<Figurative/Conceptual> metaphors.

4 min readMar 28, 2021

Beside a number of cognitive skills that earned me the qualification of an intellectual, metaphoric thinking was and is still the hallmark of my sense-making process. This type of thinking is quite often misunderstood or even deemed inferior to other types of thinking. I can easily make the case that metaphors are what enabled us to get this far as the visuo-tactile creatures that we are. Instead, I leave the realization of the omnipresence of metaphoric structures in human activity to you and focus more on the understanding of such constructions.

Metaphors are essentially comparative associations that effect an emphasis suggestive of the way we ought to think about something. All in all they are mappings between objects of life experience with all of what that mapping entails and details.

From the previous we can tell that metaphors are devices of understanding and transcribing our own perception into an expressible format. The keyphrase here is “an emphasis suggestive of the way we ought to think about something”.

I am sure that most of you know about figurative metaphors as they are the most popular. These are generally associated with exaggeration because they are meant to amplify certain features to make a point or convey a feeling in the most extravagant ways. We tend to think of these as text embellishments even if they are more than that and honestly that way of thinking about them earned them the prejudice of being less important when dealing with “serious” domains of life. The prejudice is justified, yet it puts an unnecessary barrier in our thinking voiced as, “we can’t see how metaphors can be useful in life”. In fact, we can and they are named, conceptual metaphors.

To sum up, we have two types of metaphors: figurative and conceptual. These two types differ in their degree of suggestiveness which gives us information about the range of validity of “the way we ought to think about something”.

Figurative metaphors forward a subjective way to think about something. And that is as most of you know only valid locally meaning that you aren’t supposed to generalize that view in any way. For example, in the sentence “She is a rose …” we shouldn’t go and think that we can apply rose-logic to the she in question. It is just that in the setup we speaking of and from the very specific POV we are adopting, she is a rose or more exactly she has features that get amplified for emphasis when mapped to a rose.

Conceptual metaphors on the other hand, not only give us a way to think about something locally but also suggest a whole perceptual structure that generalizes to more than the actual instance. Of course, that structure is sewed up with some logic to it that dictates the range of validity of such metaphor. To illustrate, I’d like you to have look at the phrase “He gathered his thoughts …”. We know that thoughts aren’t material objects so they can’t be gathered per say, like one would gather pieces of a puzzle yet it does make perfect sense for us. The reason for this is that this metaphor doesn’t stop here. It also suggest that we can map our experience of material objects to give a concrete image of what we are doing with our mental ones and thus produce similar expressions: “line up some ideas”, “construct an argument”, “weight the proposal”, “dodge the question”, etc.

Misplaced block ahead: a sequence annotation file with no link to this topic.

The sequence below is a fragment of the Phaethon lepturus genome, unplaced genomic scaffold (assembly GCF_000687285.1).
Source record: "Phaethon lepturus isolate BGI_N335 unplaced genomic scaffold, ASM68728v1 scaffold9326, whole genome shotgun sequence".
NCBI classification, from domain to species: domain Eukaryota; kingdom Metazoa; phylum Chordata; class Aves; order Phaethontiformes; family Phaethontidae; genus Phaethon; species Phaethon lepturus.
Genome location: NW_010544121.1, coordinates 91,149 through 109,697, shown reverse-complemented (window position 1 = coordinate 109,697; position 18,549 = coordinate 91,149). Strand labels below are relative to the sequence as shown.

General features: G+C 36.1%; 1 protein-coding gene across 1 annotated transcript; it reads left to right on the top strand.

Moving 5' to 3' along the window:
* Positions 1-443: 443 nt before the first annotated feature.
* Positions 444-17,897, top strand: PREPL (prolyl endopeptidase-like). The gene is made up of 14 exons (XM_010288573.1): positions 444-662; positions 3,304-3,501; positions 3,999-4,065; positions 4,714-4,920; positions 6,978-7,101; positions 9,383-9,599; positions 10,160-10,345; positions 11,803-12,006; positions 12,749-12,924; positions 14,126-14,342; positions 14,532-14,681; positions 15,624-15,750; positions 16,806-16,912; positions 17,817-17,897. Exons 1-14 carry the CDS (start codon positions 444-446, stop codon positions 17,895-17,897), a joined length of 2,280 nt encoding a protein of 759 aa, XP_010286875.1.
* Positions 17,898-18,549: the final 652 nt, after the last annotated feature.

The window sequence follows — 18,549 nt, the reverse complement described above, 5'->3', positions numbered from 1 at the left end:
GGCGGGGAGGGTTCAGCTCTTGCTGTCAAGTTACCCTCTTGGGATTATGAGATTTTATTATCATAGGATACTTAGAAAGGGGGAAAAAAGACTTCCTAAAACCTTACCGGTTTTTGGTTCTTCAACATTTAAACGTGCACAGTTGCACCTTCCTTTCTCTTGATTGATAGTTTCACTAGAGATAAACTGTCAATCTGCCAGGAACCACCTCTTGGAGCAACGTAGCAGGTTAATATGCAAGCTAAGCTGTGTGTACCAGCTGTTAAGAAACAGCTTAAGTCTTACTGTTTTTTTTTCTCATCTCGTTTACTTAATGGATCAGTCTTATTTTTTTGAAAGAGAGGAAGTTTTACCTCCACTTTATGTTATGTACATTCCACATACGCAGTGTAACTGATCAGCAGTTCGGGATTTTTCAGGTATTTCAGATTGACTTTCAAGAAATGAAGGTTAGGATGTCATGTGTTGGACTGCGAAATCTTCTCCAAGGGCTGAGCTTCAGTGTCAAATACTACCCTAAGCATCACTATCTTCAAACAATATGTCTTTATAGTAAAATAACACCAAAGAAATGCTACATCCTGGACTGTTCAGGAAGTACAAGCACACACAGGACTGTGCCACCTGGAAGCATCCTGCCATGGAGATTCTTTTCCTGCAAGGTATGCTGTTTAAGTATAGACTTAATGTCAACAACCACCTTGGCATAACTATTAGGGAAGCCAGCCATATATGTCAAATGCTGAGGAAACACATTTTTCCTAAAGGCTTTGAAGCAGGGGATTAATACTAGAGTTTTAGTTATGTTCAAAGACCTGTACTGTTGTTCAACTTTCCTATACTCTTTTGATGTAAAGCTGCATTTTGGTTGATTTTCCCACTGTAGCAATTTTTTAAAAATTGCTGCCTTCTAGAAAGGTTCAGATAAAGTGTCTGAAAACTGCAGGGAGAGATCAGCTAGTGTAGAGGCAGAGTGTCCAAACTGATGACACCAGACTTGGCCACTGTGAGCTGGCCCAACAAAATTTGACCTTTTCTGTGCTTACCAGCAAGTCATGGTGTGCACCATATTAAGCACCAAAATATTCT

As you can see no metaphor is useless within its understood range of validity. I don’t know if you already made the link yet but well most of our language and terminology evolved through metaphoric thinking. Indeed it has been always there under your nose. Idioms for example are known to be a pain for people who aren’t native because they don’t translate literally and what they mean can only be understood if you get the association that is being made and yes that’s a metaphor right there. So I argue that all “expressive” activity which is well all? activity involve a form of metaphoric thinking and honestly you should stop the <metaphor=exaggeration> association by now because you know about conceptual metaphors.

We notice that in both cases whether we are speaking about figurative or conceptual, metaphors relate domains of life experience. In the first example it did relate a subjective impression of someone with the experience we get when exposed to a rose and in the second we represent mental actions as similar to actions meant to handle physical objects.

Now, life experience can be meaningfully divided into <universal/specific>. Parts of life experience are shared and common to a lot if not all people and other parts might be reserved to a certain groups or peculiar to a given individual. And so we can already tell that if a metaphor is meant to map two domains of life experience then the mapping ought to have different purposes depending on what is mapped, that is, associating a universal domain of experience to another universal domain or to a specific one will produce essentially different mappings. Even if my elaboration on this part is of the age of a newborn I will nonetheless inscribe it down in the next paragraph and complete it further after I do sufficient parenting.

A universal-to-universal mapping shows that two commonly known domains share similar structures allowing us to import methods from one to the other and simultaneously further understanding in both in a single action. A specific-to-specific mapping connects two very peculiar experiences that de base there is no suggestion to their connectivity. A specific-to-universal (and vice versa) mapping is meant to lay in common terms a subjective experience (to express something common in a subjective language). […]




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